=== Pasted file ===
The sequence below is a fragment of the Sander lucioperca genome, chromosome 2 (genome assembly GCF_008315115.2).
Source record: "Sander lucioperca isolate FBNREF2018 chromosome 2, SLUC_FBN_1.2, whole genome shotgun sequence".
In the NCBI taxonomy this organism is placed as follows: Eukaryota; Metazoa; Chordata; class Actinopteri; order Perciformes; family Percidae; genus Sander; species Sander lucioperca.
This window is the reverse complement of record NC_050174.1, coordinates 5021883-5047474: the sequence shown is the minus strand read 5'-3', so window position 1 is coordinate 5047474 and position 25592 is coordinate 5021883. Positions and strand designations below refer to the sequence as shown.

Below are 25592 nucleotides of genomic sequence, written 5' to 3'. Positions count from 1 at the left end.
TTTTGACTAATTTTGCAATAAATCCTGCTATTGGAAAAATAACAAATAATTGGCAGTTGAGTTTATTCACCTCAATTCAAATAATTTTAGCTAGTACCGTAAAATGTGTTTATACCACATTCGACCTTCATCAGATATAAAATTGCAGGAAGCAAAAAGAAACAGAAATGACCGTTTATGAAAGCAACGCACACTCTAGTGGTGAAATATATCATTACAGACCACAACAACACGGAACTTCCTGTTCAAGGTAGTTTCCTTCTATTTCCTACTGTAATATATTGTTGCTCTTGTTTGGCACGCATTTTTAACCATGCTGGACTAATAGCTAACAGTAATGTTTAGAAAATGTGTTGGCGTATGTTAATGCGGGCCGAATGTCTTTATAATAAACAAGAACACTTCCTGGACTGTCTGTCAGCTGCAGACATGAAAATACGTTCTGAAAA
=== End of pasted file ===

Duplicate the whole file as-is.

The sequence below is a fragment of the Sander lucioperca genome, chromosome 2 (genome assembly GCF_008315115.2).
Source record: "Sander lucioperca isolate FBNREF2018 chromosome 2, SLUC_FBN_1.2, whole genome shotgun sequence".
In the NCBI taxonomy this organism is placed as follows: Eukaryota; Metazoa; Chordata; class Actinopteri; order Perciformes; family Percidae; genus Sander; species Sander lucioperca.
This window is the reverse complement of record NC_050174.1, coordinates 5021883-5047474: the sequence shown is the minus strand read 5'-3', so window position 1 is coordinate 5047474 and position 25592 is coordinate 5021883. Positions and strand designations below refer to the sequence as shown.

Below are 25592 nucleotides of genomic sequence, written 5' to 3'. Positions count from 1 at the left end.
TTTTGACTAATTTTGCAATAAATCCTGCTATTGGAAAAATAACAAATAATTGGCAGTTGAGTTTATTCACCTCAATTCAAATAATTTTAGCTAGTACCGTAAAATGTGTTTATACCACATTCGACCTTCATCAGATATAAAATTGCAGGAAGCAAAAAGAAACAGAAATGACCGTTTATGAAAGCAACGCACACTCTAGTGGTGAAATATATCATTACAGACCACAACAACACGGAACTTCCTGTTCAAGGTAGTTTCCTTCTATTTCCTACTGTAATATATTGTTGCTCTTGTTTGGCACGCATTTTTAACCATGCTGGACTAATAGCTAACAGTAATGTTTAGAAAATGTGTTGGCGTATGTTAATGCGGGCCGAATGTCTTTATAATAAACAAGAACACTTCCTGGACTGTCTGTCAGCTGCAGACATGAAAATACGTTCTGAAAA